What should I do with my life?

career

I had an epiphany this morning while thinking about the ways in which people choose careers.

Every vocation answers some human need. Doctors answer people’s health needs. Architects address problems of community and shelter. Media people share information and facilitate communication between large networks of people. Engineers create solutions to various kinds of design problems. I could go on. But you get the point.

I think therefore, people choose fields that answer the questions that matter most to them. So for me, the questions that fascinate me most are problems of design, aesthetics, space and community. Because of this I’m in Architecture. My boyfriend recently went into Economics, because he voraciously devours information regarding politics, markets and wealth distribution. Environmental designers and researchers are consumed by the need to discover more sustainable ways for us to live. Picking a career therefore is kind of like an individual quest for answers to the questions that are most meaningful to us.

Of course this only relates to certain kinds of professions. There are other types of work that attract people who want to perform a certain kind of service or use a particular skill. Others still, do not have the luxury of choosing an occupation. In a very real way, the answer to what should I do with my life is primarily a ‘first world problem’. I’m also sure that there are many people out there who give much less of a damn than I do about what their career is.

I think this approach applies though, to the people who are virtually haunted by questions. Other people like me, who need to do yoga and aggressively manage their anxiety levels about the state of this world.

Credit where it’s due: Anne-Marie Slaughter

Critical, us? Yes. Absolutely. All the time.

Case in point: we flagged this piece in the Atlantic by Anne-Marie Slaughter on what Obama doesn’t get about gender inequality with no small degree of snark:

And then we were completely taken aback (positively so) when Slaughter replied to and engaged with us:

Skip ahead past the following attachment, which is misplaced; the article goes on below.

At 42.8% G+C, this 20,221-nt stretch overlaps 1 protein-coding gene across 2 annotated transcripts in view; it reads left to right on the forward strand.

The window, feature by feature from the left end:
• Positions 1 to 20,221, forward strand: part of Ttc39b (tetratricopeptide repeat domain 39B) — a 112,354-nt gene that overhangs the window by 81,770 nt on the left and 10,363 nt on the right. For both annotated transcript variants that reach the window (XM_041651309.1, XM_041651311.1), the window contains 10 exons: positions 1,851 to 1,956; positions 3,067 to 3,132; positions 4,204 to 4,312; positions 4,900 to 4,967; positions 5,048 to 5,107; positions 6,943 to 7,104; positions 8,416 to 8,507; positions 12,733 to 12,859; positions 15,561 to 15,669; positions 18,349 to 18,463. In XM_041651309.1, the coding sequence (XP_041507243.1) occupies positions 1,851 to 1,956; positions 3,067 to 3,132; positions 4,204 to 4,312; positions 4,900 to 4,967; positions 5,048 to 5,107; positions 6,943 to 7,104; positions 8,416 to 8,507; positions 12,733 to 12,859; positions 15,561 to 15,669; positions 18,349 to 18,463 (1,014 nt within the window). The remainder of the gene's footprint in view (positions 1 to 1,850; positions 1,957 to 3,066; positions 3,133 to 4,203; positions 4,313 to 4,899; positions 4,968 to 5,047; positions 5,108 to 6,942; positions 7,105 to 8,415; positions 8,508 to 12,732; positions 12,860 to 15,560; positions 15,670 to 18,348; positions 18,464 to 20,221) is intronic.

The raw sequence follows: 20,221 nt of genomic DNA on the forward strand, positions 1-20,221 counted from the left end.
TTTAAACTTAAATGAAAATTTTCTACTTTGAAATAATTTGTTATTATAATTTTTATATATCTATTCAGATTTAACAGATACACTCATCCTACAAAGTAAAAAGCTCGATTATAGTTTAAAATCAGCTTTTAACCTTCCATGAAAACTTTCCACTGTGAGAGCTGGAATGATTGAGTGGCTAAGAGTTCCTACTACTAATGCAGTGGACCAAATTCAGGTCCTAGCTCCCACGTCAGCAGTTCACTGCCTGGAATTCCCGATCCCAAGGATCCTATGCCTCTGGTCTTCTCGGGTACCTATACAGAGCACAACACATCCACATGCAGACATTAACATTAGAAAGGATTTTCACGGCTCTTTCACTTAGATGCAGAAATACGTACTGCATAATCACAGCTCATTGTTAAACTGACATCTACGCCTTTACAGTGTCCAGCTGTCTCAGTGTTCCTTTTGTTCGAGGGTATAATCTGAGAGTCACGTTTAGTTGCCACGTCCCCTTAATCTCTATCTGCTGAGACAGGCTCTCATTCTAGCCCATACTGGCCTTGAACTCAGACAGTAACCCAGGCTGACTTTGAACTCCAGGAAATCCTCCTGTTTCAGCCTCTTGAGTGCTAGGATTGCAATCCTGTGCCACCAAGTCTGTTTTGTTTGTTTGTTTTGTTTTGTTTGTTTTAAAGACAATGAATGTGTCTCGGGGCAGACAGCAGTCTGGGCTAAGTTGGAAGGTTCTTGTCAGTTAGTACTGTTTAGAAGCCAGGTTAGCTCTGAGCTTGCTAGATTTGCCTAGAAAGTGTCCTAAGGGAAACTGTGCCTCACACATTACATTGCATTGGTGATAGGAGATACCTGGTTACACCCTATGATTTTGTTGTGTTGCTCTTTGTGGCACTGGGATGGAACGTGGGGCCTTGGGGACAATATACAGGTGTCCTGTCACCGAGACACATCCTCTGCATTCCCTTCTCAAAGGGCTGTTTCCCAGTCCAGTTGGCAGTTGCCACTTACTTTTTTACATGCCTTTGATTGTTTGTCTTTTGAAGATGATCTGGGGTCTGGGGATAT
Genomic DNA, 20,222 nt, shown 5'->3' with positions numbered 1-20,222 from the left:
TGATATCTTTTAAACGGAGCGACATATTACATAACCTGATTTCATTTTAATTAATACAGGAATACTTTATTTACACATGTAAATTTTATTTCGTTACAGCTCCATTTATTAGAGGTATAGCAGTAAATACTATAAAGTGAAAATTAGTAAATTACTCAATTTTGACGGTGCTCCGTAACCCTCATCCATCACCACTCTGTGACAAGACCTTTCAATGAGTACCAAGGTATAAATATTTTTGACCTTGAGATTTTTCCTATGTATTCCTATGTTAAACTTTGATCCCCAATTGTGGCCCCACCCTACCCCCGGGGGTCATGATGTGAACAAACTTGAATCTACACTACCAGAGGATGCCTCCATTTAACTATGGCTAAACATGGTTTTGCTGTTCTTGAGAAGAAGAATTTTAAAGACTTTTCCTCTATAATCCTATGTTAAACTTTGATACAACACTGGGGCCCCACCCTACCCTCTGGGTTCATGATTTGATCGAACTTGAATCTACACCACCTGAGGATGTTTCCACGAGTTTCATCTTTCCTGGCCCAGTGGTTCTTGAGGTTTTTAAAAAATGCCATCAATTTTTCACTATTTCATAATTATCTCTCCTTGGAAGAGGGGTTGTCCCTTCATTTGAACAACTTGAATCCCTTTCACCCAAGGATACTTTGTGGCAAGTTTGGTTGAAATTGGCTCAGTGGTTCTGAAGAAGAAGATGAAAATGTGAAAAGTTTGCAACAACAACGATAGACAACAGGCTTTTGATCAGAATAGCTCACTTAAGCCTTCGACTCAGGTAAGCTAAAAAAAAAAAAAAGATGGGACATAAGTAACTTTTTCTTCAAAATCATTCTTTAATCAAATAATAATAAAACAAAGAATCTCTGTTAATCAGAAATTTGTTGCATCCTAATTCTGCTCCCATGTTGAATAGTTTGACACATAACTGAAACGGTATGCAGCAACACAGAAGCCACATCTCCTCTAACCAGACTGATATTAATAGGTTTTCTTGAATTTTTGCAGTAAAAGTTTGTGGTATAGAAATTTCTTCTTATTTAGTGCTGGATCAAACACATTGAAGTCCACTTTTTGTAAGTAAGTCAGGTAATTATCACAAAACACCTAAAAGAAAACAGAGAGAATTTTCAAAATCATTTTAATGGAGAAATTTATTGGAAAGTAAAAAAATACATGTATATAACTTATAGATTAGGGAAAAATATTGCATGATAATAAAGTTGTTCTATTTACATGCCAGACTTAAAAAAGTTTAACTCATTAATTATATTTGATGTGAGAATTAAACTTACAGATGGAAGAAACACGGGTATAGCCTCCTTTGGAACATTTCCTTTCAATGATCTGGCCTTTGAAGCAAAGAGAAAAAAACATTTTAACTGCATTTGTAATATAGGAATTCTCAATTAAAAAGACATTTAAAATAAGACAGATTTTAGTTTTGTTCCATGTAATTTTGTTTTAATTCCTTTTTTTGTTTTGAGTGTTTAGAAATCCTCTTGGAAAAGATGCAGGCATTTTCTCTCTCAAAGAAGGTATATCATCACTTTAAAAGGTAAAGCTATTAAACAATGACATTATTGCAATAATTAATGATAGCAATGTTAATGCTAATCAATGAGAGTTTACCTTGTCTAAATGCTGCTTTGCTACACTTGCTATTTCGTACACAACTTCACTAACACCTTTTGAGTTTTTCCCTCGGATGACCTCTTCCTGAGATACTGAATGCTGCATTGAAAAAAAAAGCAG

And then she updated the Atlantic piece to reflect the conversation. Examples in bold:

Equal pay for equal work certainly remains an issue for women, particularly women of color, but white women who do not have children earn the same or more than men.

One step at a time.

‘I felt like I either didn’t know the rules, or I was breaking them’

In this episode of The Broad Experience, Ashley Milne-Tyte interviews one of the Colourful Collective about her experience of being a brown-skinned woman at a very white, male-dominated company. Ashley also talks to a white man who’s been through – and actually enjoyed – diversity training, and discuss how it changed his attitude to the workplace.

Corporate dreadlocs and other stories

This post first appeared at the Liming House

Back in 2008, I wrote a piece that argued thus, on the subject of my preferred “hairstyle”:

I am my hair. I am challenging, I am defiant, I do not apologize.

And the next time some Wall Street multimillionaire or Oxbridge-educated middle-aged perpetually entitled white British editor encounters a twenty-something <insertracehere> woman from the Caribbean, or someone with locs, he will pause.

He will pause because he will remember someone else who was more than the stereotype.

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Mind if I play my music?

This is a question that I have never asked at the office.